Dr Roland on a Study of Neoadjuvant Immune-Checkpoint Blockade Across Sarcoma Subtypes


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Christina L. Roland, MD, MS, FACS, discusses a study of neoadjuvant immune-checkpoint blockade in retroperitoneal dedifferentiated liposarcoma.

Christina L. Roland, MD, MS, FACS, associate professor, surgery, section chief, Sarcoma Surgery, vice chair, Research, Department of Surgical Oncology, associate medical director, Sarcoma Center, The University of Texas MD Anderson Cancer Center; executive director, surgery, MD Anderson Cancer Network, discusses a randomized, noncomparative phase 2 study (NCT03307616) of neoadjuvant immune-checkpoint blockade in patients with retroperitoneal dedifferentiated liposarcoma, highlighting outcomes of this investigation.

Within the dedifferentiated liposarcoma arm, approximately 20% of patients exhibited a pathologic complete response (pCR), Roland begins. However, in the undifferentiated pleomorphic sarcoma (UPS) arm, the combination therapy of immunotherapy plus radiation led most patients to demonstrate less than 15% viable tumor mass at the time of surgery, she says. Moreover, the median percent hyalinization within the UPS arm was 89%, indicating minimal residual tumor presence, according to Roland. Historically, pCR rates with radiation therapy alone in patients with UPS have been approximately 30%, Roland notes. Thus, despite the relatively small cohort size, these phase 2 trial findings indicate the efficacy of combining immunotherapy with radiation for patients with UPS, she states.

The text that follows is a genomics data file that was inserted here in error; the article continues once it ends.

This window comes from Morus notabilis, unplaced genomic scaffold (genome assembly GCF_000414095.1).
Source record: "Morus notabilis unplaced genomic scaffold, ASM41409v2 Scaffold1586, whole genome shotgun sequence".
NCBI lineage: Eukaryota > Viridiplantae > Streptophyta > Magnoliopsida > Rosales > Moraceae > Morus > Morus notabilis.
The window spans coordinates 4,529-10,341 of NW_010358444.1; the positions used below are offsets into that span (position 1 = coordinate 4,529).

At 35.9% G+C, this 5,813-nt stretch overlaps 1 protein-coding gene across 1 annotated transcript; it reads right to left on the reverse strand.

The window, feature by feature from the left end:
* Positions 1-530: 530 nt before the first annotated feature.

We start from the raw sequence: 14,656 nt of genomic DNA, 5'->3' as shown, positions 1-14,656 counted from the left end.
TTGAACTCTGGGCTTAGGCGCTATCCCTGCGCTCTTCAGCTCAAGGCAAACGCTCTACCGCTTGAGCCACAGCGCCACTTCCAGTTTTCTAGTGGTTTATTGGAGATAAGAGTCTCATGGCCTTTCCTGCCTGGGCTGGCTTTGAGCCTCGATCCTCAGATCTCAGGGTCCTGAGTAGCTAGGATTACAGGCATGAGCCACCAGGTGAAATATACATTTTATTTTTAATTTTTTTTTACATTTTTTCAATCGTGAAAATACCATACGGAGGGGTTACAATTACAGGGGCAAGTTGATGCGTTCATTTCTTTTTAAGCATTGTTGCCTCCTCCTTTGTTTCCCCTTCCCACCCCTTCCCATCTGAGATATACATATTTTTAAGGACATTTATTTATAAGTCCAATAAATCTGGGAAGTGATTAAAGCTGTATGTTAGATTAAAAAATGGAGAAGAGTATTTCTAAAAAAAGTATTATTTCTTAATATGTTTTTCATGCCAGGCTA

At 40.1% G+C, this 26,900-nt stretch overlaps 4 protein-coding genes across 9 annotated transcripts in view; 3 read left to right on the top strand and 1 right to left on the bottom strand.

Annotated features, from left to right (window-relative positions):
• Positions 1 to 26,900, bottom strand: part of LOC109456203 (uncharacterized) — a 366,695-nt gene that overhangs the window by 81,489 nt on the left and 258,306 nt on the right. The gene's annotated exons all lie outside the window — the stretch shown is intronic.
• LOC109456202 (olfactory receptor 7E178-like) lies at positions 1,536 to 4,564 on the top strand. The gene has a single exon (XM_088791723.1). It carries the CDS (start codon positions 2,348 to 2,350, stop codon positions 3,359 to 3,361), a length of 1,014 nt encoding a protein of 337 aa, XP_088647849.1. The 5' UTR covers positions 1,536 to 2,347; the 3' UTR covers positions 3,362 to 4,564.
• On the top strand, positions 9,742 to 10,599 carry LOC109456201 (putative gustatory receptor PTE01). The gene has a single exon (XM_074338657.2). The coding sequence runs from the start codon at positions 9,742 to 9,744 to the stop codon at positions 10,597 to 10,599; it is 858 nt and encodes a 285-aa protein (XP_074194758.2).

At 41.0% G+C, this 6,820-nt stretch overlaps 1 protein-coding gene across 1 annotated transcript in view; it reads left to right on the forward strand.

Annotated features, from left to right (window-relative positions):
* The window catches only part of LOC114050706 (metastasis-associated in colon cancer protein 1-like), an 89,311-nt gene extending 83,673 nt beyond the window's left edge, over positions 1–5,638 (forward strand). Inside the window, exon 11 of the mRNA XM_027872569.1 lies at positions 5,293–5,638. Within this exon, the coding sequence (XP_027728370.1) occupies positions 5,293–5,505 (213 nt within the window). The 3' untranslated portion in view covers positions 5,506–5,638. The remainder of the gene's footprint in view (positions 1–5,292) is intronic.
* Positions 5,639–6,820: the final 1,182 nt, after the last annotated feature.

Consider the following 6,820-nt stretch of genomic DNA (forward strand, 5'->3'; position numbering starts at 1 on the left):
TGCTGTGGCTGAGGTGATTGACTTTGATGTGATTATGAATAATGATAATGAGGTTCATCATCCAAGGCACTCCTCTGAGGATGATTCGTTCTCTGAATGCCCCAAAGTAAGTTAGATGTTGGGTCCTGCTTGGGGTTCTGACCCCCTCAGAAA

This study served as a pilot endeavor, delving into these treatment modalities and exploring correlative end points vital to the investigation, Roland notes. Concurrently, the national, phase 2 SU2C-SARC032 trial (NCT03092323) commenced, examining the efficacy of PD-1 inhibitors in combination with radiation vs radiation monotherapy in patients with sarcoma, with disease-free survival as its primary end point, she reports. This larger-scale trial promises insights that complement and expand upon initial findings, and results from this trial are eagerly awaited, Roland explains.

Central to the phase 2 study's significance was its role in elucidating the heterogeneous responses to various immunotherapeutic approachesobserved among different histological subtypes, she continues. Through meticulous biopsy collection at multiple time points, investigators discerned responders from non-responders, Roland says. Acknowledging the inherent variability in treatment response among patients enrolled in clinical trials, the objective was to dissect the underlying differences in tumor characteristics at baseline and in response to immunotherapy, Roland notes. This comprehensive evaluation lays the groundwork for refining future trial designs, she concludes.

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